Once the soaking liquid cools down, pour that into the container also, cover with lid and store in the fridge overnight. If making drunken chicken ahead of time, don't slice the chicken first, just store it in the fridge as a log and continue to soak in the liquid, should be able to keep up to few days.




When ready to serve, remove the chicken rolls from the soaking liquid. Slice and arrange onto a plate. Drizzle some soaking liquid over and garnish with fully soaked goji berries.




One important key here, don't try to slice the chicken first and soak in the liquid for too long, it'll further absorb the seasonings, and can turn quite strong with the alcohol and too salty. When making this recipe ahead of time, just store them as rolls, only slice on serving day. That means, pre-slice them and leave them on the serving plate with some juice couple hours ahead is fine, just not up to a day or more.




Not hard to make at all, and I'm sure you'll get the hang of it after first try. It just take some time to wait for the ingredients to cool down throughout the process, but that means you can also run other household errands while waiting, right?




By the way, as the name "drunken" chicken suggests, even though it's a cold dish, that alcohol still got some kick to it. Avoid eating it and driving soon after, I think the alcohol level in drunken chicken can be strong enough to surpass the legal amount.



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May 12, 2020

Wafu Spaghettini with Shiso and Shrimps 和風紫蘇鮮蝦義大利麵

This is a fairy light and elegant pasta recipe. To match with such nature, I've switched the common spaghetti to a one size thinner spaghettini instead. Note that spaghettini is still thicker compared to angel hair, we want the pasta to be thinner but not to the extreme as angle hair.

Wafu spaghettini with shiso and shrimps -





Ingredients (about 4 portions)?


  • 4 portions spaghettini pasta
  • 20 peeled and deveined shrimps
  • 1 loose cup yanagi matsutake mushrooms
  • 10 shiso leaves
  • 4 to 5 garlic cloves
  • 1 teaspoon red pepper flakes
  • 3 tablespoons double-condensed Japanese tsuyu
  • 1 tablespoon soy sauce
  • 1 tablespoon Worcestershire sauce
  • 3 tablespoons olive oil
  • Some salt
  • Some black pepper


How?


Peel, devein, and butterfly the shrimps. Remove the tough ends of yanagi matsutake mushrooms. Peel and chop the garlic cloves. Finely chop the shiso leaves.


Bring a big pot of water to a boil and add in some salt, few pinches at least. Cook enough pasta for four portions. Cook till nearly al dente. Once ready, drain and set aside for later use.


Take a big pan or a pot, drizzle about 3 tablespoons of olive oil, add in all the garlic, red chili flakes, 1/2 teaspoon of salt, and 1/4 teaspoon of black pepper. Use medium heat and cook till aromatic.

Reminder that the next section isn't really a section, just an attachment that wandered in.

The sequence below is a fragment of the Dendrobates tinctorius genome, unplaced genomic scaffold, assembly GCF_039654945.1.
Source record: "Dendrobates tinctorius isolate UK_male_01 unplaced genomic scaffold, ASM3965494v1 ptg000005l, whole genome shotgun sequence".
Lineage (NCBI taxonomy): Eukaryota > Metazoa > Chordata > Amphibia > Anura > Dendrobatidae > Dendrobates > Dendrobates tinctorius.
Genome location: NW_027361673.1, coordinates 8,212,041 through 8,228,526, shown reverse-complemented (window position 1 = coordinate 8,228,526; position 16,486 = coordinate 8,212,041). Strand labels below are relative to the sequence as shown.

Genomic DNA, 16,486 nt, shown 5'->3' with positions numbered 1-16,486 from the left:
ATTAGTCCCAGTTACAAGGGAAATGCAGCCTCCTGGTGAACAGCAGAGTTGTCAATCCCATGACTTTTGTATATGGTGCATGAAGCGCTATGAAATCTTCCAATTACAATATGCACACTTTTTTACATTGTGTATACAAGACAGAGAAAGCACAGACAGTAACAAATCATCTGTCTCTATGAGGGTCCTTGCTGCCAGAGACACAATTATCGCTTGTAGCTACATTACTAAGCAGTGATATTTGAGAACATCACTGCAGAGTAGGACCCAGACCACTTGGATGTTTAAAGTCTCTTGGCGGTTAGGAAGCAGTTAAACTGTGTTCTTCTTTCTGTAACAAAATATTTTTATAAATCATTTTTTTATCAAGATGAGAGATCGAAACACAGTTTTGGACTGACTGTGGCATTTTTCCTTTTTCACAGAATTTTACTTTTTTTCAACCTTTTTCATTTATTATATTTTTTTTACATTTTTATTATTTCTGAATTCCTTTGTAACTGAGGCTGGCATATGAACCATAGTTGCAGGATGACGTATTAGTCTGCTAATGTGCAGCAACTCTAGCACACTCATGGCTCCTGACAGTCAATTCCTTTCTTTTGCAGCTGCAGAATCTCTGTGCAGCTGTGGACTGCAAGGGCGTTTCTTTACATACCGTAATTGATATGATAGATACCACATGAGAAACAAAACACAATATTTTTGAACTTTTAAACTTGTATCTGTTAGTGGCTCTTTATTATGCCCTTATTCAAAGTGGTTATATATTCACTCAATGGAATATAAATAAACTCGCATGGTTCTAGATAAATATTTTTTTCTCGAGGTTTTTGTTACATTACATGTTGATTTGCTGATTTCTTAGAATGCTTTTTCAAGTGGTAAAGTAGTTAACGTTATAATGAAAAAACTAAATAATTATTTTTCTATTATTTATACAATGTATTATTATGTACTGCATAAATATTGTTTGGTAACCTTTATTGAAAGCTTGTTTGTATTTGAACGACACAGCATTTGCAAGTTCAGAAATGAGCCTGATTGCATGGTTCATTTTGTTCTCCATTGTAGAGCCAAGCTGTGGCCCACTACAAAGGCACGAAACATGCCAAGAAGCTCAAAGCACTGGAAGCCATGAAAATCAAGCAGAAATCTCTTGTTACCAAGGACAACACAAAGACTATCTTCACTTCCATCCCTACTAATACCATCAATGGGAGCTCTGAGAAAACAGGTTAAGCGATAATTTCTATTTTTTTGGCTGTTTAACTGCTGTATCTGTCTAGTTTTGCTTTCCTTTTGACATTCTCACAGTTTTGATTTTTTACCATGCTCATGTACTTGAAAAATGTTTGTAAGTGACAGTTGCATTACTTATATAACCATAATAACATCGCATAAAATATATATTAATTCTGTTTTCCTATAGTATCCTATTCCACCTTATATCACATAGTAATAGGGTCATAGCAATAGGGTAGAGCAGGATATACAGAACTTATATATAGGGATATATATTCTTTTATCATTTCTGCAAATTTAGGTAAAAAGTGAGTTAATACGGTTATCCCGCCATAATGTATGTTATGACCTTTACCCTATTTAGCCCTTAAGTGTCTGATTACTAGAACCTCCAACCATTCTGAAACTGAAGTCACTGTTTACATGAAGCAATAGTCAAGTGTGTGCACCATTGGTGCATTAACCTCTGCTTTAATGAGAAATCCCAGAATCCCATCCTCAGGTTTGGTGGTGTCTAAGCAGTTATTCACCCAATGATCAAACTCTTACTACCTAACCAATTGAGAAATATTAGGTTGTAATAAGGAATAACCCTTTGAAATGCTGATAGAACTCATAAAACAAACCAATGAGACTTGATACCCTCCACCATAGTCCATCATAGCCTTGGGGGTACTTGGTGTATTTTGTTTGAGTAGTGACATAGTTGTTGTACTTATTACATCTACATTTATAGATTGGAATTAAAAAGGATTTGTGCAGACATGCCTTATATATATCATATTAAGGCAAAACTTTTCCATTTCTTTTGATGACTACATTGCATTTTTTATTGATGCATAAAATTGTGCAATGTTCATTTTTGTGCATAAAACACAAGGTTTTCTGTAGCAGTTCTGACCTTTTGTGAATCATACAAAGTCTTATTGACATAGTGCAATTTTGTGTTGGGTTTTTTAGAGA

Switch to medium high heat. Add in the shrimps and mushrooms, cook till the shrimps turn slightly colored. Add in 3 tablespoons of Japanese tsuyu, 1 tablespoon of soy sauce, and 1 tablespoon of Worcestershire sauce. Give it a quick mix and cook for about 30 seconds.




Transfer drained pasta over and mix in shiso leaves.


Cook till the pasta reaches desired texture. Plate and sprinkle some black pepper. 




Shiso can be strong scented if consumed entirely, but finely chopped shiso leaves scattered throughout the pasta, it only provides a refreshing touch. That herbal hint works great with our selected seasonings here, making it a rather light but still flavorful meal.



Other pasta recipes:


May 5, 2020

Weekend Brunch Idea - Shakshuka with Feta

A change of scene here, put the eggs Benedict and French toast aside, let's spice up our usual brunch meal with a little Mediterranean flair.

Shakshuka with feta -





Ingredients?


  • 2 ripe tomatoes
  • 1 can/400 grams diced tomatoes
  • 1 onion
  • 1 red bell pepper
  • 4 eggs
  • 4 garlic cloves
  • 1 small bundle cilantro 
  • 1 teaspoon ground cumin
  • 1 teaspoon smoked paprika
  • 1/2 teaspoon cayenne pepper
  • 3/4 teaspoon salt
  • 1/2 teaspoon black pepper
  • 2 tablespoons olive oil
  • 100 grams feta
  • Some pita or sourdough (optional)


How?

Cast iron pan should be a more photogenic option, but I only have smaller sized cast iron pan, and it's not as easy to clean compared to skillet. Either way, make sure to use something that can withstand the oven heat.


Preheat the oven to 375 degrees Fahrenheit/190.5 degrees Celsius. 


Peel and dice the onion. Peel and chop the garlic cloves. Remove the seeds and thinly slice bell pepper. Chop the tomatoes. Finely chop the cilantro and separate the stem and leafy sections.


Drizzle about 2 tablespoons of olive oil to the skillet and turn to medium heat. Add in onion and bell pepper. Cook till softened, about 10 minutes.




Add in garlic, cilantro stems, 1 teaspoon cumin, 1 teaspoon smoked paprika, and 1/2 teaspoon cayenne pepper. Give it a quick stir and cook for about 30 seconds to 1 minute.